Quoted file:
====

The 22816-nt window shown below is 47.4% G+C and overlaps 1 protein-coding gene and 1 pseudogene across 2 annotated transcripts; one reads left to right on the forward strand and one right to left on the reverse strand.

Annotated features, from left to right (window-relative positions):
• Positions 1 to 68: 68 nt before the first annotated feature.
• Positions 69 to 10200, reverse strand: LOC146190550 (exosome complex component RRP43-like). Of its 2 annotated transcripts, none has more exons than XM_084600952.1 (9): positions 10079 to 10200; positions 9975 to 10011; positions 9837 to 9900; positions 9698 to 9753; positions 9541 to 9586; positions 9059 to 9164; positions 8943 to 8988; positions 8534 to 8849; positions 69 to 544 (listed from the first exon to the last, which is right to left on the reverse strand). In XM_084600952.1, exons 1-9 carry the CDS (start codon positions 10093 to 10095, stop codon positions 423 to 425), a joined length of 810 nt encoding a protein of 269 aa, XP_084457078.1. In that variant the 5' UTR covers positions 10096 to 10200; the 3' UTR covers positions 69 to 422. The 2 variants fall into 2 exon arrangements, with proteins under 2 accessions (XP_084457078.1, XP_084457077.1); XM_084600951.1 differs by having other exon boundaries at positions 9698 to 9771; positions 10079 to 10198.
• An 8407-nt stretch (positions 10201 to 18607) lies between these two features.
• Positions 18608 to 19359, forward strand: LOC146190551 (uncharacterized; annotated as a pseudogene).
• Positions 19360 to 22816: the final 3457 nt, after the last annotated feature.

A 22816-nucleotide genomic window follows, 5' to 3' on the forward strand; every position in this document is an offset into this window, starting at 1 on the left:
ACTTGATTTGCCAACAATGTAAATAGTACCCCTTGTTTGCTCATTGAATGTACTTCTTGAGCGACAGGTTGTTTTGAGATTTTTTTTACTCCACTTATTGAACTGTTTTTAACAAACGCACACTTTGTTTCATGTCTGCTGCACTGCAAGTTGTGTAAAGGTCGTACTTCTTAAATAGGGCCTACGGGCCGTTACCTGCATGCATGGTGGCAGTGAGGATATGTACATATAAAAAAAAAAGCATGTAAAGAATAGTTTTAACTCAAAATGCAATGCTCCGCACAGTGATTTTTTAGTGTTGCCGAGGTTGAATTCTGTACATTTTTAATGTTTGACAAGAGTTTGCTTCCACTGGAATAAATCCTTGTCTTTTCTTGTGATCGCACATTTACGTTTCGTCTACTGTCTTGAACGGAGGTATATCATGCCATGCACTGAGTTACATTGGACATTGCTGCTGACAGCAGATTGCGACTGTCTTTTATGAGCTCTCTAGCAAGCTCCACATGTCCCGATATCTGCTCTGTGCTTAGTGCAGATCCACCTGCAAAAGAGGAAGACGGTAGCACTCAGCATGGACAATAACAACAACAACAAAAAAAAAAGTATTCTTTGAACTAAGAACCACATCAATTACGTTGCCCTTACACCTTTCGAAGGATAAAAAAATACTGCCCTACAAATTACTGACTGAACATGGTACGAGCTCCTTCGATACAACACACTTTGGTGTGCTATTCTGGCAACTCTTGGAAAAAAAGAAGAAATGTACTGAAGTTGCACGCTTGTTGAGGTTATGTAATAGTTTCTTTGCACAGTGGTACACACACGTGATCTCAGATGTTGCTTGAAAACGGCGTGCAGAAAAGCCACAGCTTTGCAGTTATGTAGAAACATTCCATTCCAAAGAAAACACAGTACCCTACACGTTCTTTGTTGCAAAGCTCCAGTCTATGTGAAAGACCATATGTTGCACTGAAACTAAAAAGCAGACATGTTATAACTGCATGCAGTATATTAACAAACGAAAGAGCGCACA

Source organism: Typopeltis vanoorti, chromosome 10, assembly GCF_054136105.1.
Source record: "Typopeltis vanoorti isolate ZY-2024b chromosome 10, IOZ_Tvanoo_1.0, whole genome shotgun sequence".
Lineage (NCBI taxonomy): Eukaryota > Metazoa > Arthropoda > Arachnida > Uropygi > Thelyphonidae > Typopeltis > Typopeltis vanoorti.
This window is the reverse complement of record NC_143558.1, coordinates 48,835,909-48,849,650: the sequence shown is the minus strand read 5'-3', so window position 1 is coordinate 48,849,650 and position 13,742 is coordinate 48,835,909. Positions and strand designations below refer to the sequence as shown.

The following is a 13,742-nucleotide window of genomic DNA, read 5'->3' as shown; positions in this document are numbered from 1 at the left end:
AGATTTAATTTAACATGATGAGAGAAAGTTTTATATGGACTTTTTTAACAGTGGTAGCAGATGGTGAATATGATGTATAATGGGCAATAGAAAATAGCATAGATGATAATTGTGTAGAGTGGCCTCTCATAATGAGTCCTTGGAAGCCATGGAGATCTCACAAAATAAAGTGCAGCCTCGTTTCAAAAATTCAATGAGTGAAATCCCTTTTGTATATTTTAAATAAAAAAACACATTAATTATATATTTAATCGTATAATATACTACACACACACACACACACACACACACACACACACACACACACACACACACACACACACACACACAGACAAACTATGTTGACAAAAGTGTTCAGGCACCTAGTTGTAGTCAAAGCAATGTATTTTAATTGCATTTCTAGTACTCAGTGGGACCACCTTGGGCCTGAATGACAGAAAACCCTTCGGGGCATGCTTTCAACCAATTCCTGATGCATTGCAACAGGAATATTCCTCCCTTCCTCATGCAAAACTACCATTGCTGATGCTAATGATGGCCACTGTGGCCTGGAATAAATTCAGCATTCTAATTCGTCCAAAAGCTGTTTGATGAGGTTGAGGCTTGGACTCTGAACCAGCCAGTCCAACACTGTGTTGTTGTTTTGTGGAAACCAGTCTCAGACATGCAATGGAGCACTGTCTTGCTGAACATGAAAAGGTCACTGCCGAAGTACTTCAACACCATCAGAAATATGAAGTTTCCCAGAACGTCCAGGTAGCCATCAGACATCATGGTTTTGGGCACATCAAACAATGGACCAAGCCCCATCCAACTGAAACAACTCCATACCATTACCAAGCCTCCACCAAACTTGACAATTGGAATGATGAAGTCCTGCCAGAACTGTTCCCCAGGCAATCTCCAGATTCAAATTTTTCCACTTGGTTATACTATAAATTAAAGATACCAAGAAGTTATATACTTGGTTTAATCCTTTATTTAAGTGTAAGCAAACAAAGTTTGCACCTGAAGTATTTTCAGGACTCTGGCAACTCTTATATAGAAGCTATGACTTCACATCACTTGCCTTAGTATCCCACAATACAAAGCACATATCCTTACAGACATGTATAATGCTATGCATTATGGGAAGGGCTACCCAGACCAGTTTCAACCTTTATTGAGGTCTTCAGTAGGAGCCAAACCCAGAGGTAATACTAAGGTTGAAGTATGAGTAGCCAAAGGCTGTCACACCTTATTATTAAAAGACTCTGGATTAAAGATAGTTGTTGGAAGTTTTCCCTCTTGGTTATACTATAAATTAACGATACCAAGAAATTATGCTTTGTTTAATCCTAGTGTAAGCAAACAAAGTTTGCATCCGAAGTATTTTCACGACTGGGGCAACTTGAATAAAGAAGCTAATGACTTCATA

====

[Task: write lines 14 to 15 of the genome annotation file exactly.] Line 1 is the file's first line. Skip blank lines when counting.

The following is a 13,742-nucleotide window of genomic DNA, read 5'->3' as shown; positions in this document are numbered from 1 at the left end:
AGATTTAATTTAACATGATGAGAGAAAGTTTTATATGGACTTTTTTAACAGTGGTAGCAGATGGTGAATATGATGTATAATGGGCAATAGAAAATAGCATAGATGATAATTGTGTAGAGTGGCCTCTCATAATGAGTCCTTGGAAGCCATGGAGATCTCACAAAATAAAGTGCAGCCTCGTTTCAAAAATTCAATGAGTGAAATCCCTTTTGTATATTTTAAATAAAAAAACACATTAATTATATATTTAATCGTATAATATACTACACACACACACACACACACACACACACACACACACACACACACACACACACACACACACACACAGACAAACTATGTTGACAAAAGTGTTCAGGCACCTAGTTGTAGTCAAAGCAATGTATTTTAATTGCATTTCTAGTACTCAGTGGGACCACCTTGGGCCTGAATGACAGAAAACCCTTCGGGGCATGCTTTCAACCAATTCCTGATGCATTGCAACAGGAATATTCCTCCCTTCCTCATGCAAAACTACCATTGCTGATGCTAATGATGGCCACTGTGGCCTGGAATAAATTCAGCATTCTAATTCGTCCAAAAGCTGTTTGATGAGGTTGAGGCTTGGACTCTGAACCAGCCAGTCCAACACTGTGTTGTTGTTTTGTGGAAACCAGTCTCAGACATGCAATGGAGCACTGTCTTGCTGAACATGAAAAGGTCACTGCCGAAGTACTTCAACACCATCAGAAATATGAAGTTTCCCAGAACGTCCAGGTAGCCATCAGACATCATGGTTTTGGGCACATCAAACAATGGACCAAGCCCCATCCAACTGAAACAACTCCATACCATTACCAAGCCTCCACCAAACTTGACAATTGGAATGATGAAGTCCTGCCAGAACTGTTCCCCAGGCAATCTCCAGATTCAAATTTTTCCACTTGGTTATACTATAAATTAAAGATACCAAGAAGTTATATACTTGGTTTAATCCTTTATTTAAGTGTAAGCAAACAAAGTTTGCACCTGAAGTATTTTCAGGACTCTGGCAACTCTTATATAGAAGCTATGACTTCACATCACTTGCCTTAGTATCCCACAATACAAAGCACATATCCTTACAGACATGTATAATGCTATGCATTATGGGAAGGGCTACCCAGACCAGTTTCAACCTTTATTGAGGTCTTCAGTAGGAGCCAAACCCAGAGGTAATACTAAGGTTGAAGTATGAGTAGCCAAAGGCTGTCACACCTTATTATTAAAAGACTCTGGATTAAAGATAGTTGTTGGAAGTTTTCCCTCTTGGTTATACTATAAATTAACGATACCAAGAAATTATGCTTTGTTTAATCCTAGTGTAAGCAAACAAAGTTTGCATCCGAAGTATTTTCACGACTGGGGCAACTTGAATAAAGAAGCTAATGACTTCATA